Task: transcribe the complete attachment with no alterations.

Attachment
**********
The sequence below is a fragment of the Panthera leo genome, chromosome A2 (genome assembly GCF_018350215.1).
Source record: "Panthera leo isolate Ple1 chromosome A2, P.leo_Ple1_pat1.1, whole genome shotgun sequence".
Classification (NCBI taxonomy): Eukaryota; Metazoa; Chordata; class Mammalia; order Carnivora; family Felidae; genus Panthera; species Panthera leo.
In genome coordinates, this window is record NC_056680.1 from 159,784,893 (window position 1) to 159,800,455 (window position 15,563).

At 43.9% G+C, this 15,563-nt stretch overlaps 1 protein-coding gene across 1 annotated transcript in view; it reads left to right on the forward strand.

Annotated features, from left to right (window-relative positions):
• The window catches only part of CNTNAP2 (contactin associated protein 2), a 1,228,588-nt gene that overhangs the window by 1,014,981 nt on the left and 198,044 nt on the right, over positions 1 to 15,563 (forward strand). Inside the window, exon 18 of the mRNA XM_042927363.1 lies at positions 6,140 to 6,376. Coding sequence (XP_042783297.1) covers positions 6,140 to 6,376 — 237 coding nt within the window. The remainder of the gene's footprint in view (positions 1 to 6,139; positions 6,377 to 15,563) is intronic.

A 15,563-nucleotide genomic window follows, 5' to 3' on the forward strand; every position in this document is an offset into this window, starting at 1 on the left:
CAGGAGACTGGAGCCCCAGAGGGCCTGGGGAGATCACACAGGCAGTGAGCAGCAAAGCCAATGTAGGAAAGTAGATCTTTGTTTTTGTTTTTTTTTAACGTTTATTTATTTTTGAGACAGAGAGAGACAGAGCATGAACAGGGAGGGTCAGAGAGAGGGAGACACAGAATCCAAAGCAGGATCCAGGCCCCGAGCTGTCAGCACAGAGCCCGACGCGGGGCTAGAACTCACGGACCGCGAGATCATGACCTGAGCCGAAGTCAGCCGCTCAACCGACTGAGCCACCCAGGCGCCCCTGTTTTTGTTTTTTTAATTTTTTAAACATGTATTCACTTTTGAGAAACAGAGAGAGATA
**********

The sequence below is a fragment of the Panthera leo genome, chromosome A2 (genome assembly GCF_018350215.1).
Source record: "Panthera leo isolate Ple1 chromosome A2, P.leo_Ple1_pat1.1, whole genome shotgun sequence".
Classification (NCBI taxonomy): Eukaryota; Metazoa; Chordata; class Mammalia; order Carnivora; family Felidae; genus Panthera; species Panthera leo.
In genome coordinates, this window is record NC_056680.1 from 159,784,893 (window position 1) to 159,800,455 (window position 15,563).

At 43.9% G+C, this 15,563-nt stretch overlaps 1 protein-coding gene across 1 annotated transcript in view; it reads left to right on the forward strand.

Annotated features, from left to right (window-relative positions):
• The window catches only part of CNTNAP2 (contactin associated protein 2), a 1,228,588-nt gene that overhangs the window by 1,014,981 nt on the left and 198,044 nt on the right, over positions 1 to 15,563 (forward strand). Inside the window, exon 18 of the mRNA XM_042927363.1 lies at positions 6,140 to 6,376. Coding sequence (XP_042783297.1) covers positions 6,140 to 6,376 — 237 coding nt within the window. The remainder of the gene's footprint in view (positions 1 to 6,139; positions 6,377 to 15,563) is intronic.

A 15,563-nucleotide genomic window follows, 5' to 3' on the forward strand; every position in this document is an offset into this window, starting at 1 on the left:
CAGGAGACTGGAGCCCCAGAGGGCCTGGGGAGATCACACAGGCAGTGAGCAGCAAAGCCAATGTAGGAAAGTAGATCTTTGTTTTTGTTTTTTTTTAACGTTTATTTATTTTTGAGACAGAGAGAGACAGAGCATGAACAGGGAGGGTCAGAGAGAGGGAGACACAGAATCCAAAGCAGGATCCAGGCCCCGAGCTGTCAGCACAGAGCCCGACGCGGGGCTAGAACTCACGGACCGCGAGATCATGACCTGAGCCGAAGTCAGCCGCTCAACCGACTGAGCCACCCAGGCGCCCCTGTTTTTGTTTTTTTAATTTTTTAAACATGTATTCACTTTTGAGAAACAGAGAGAGATA